UK halts £21m aid payment to Rwandan government

30 Nov 12
The UK government has announced it is withholding a £21m aid payment to the Rwandan government due to its support for rebels fighting in the neighbouring Democratic Republic of Congo.

By Nick Mann | 30 November 2012

The UK government has announced it is withholding a £21m aid payment to the Rwandan government due to its support for rebels fighting in the neighbouring Democratic Republic of Congo.

The £21m general budget support payment was due to be made next month. But International Development Secretary Justine Greening revealed today it had been halted as a result of ‘credible and compelling’ reports of Rwandan involvement with the M23 rebel group in DR Congo.

‘The government has already set out its concerns over credible and compelling reports of Rwandan involvement with M23 in DR Congo,’ she said.

‘This evidence constitutes a breach of the partnership principles set out in the Memorandum of Understanding, and as a result I have decided not to release the next payment of budget support to Rwanda.’

These partnership principles include meeting international obligations to support peace and respect human rights.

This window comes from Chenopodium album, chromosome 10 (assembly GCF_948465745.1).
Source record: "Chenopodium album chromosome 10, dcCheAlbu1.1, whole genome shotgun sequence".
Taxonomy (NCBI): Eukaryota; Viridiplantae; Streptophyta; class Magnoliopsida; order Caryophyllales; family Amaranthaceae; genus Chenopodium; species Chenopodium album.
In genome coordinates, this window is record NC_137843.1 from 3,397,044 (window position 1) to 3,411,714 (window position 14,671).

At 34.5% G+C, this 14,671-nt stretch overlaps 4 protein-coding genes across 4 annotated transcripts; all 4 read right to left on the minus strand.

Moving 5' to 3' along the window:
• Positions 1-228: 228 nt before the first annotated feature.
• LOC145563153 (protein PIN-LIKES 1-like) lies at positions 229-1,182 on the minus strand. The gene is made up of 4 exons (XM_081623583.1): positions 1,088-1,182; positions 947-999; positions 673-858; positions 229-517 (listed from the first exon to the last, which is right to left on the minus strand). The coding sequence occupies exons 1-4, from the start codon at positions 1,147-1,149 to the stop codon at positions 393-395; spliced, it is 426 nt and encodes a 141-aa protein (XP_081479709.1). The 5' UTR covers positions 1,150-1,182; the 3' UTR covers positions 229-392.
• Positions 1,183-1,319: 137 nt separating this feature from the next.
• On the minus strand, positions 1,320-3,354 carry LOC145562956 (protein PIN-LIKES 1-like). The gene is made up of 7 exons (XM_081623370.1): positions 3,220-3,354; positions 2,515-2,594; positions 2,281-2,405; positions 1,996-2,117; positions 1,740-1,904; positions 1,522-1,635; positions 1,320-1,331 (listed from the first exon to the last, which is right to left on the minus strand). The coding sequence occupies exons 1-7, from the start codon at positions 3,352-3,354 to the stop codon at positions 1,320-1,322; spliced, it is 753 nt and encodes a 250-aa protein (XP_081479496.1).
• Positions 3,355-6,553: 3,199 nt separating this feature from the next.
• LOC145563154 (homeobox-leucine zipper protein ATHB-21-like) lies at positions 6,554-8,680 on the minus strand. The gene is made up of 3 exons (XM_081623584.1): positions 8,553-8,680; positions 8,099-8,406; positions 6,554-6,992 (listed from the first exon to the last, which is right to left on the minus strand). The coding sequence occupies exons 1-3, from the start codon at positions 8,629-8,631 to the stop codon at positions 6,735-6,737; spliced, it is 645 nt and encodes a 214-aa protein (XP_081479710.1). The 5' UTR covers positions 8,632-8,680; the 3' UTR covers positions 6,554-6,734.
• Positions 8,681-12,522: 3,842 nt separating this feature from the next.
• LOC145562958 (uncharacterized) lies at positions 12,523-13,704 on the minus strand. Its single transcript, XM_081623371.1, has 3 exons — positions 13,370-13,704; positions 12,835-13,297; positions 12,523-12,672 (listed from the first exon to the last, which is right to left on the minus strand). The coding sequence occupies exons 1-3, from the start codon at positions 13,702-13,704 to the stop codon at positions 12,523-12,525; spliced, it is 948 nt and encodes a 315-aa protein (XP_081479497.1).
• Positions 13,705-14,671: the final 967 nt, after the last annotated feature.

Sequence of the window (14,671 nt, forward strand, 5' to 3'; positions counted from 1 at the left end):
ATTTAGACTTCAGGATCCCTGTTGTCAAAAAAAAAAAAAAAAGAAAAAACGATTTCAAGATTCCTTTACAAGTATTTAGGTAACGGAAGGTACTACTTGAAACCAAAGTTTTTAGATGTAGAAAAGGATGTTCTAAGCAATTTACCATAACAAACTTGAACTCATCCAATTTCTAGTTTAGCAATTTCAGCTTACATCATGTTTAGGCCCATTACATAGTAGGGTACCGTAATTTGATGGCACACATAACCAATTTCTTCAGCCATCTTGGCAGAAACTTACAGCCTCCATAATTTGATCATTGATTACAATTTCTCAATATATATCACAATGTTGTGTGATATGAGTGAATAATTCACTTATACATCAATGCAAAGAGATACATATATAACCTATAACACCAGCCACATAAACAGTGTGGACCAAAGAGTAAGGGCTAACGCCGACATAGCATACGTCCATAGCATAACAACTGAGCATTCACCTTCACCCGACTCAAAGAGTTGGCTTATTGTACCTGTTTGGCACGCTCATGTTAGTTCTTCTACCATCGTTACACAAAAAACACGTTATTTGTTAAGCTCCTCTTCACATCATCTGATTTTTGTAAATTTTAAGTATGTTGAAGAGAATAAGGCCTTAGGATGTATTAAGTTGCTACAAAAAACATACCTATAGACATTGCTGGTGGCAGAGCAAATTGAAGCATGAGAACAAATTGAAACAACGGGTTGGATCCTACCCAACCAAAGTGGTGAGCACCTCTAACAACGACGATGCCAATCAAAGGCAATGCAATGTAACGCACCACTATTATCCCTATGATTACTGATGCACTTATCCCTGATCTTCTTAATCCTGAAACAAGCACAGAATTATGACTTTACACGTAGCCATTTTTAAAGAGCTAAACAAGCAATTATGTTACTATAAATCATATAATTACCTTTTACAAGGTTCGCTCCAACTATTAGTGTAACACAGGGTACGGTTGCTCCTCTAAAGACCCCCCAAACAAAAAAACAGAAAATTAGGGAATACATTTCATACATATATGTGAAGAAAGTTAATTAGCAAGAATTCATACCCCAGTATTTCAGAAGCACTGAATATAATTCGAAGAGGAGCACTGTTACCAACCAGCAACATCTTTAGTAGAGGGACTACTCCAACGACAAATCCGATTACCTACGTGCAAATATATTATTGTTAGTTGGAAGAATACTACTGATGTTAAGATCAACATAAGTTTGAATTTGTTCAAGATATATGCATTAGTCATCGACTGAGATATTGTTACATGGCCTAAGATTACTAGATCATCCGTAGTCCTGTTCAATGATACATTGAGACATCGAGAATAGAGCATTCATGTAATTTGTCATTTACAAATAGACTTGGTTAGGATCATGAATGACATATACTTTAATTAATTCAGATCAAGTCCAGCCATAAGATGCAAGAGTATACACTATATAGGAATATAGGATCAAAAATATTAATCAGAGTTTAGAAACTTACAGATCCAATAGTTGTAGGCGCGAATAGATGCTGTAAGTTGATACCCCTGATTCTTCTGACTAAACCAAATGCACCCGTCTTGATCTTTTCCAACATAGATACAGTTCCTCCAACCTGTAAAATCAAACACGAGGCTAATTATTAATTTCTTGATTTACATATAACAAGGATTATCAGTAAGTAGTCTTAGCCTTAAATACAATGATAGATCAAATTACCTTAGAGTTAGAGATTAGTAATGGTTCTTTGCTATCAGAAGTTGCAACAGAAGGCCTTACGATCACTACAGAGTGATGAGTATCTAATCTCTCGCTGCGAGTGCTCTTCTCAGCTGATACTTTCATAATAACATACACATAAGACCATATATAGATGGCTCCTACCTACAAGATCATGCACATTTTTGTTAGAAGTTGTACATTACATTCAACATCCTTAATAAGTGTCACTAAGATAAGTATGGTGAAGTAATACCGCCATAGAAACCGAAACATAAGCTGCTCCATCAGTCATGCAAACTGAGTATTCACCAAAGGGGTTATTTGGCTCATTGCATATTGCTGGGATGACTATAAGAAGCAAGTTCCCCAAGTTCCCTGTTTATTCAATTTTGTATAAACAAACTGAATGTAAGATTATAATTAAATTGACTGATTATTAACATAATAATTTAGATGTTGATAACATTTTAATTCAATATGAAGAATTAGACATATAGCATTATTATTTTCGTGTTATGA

Last week, a United Nations report found that the Rwandan government was providing ‘direct military support’ to the M23 group, which has been linked to summary executions, use of child soldiers and unconfirmed cases of sexual violence. The report also noted the Ugandan government’s ‘direct involvement’ with the rebels.

The UK’s involvement in Rwanda was brought into focus in September when Greening’s predecessor, Andrew Mitchell, approved a previously suspended £16m aid allocation for Rwanda on his last day in the post in September. The aid had been halted in July after a leaked UN report linked Rwanda’s defence minister to the M23 group.

Greening today stressed that the UK was committed to finding a lasting solution to the conflict in the region, and would work with both the Rwandan and DR Congolese governments to secure a peaceful resolution to the situation in eastern DR Congo.

The UK Department for International Development also announced it will provide another £18m of support for immediate humanitarian needs in DR Congo. The money will provide 100,000 people with three months of emergency food assistance, access to clean water and essential household items, as well as offering emergency education for more than 130,000 people.

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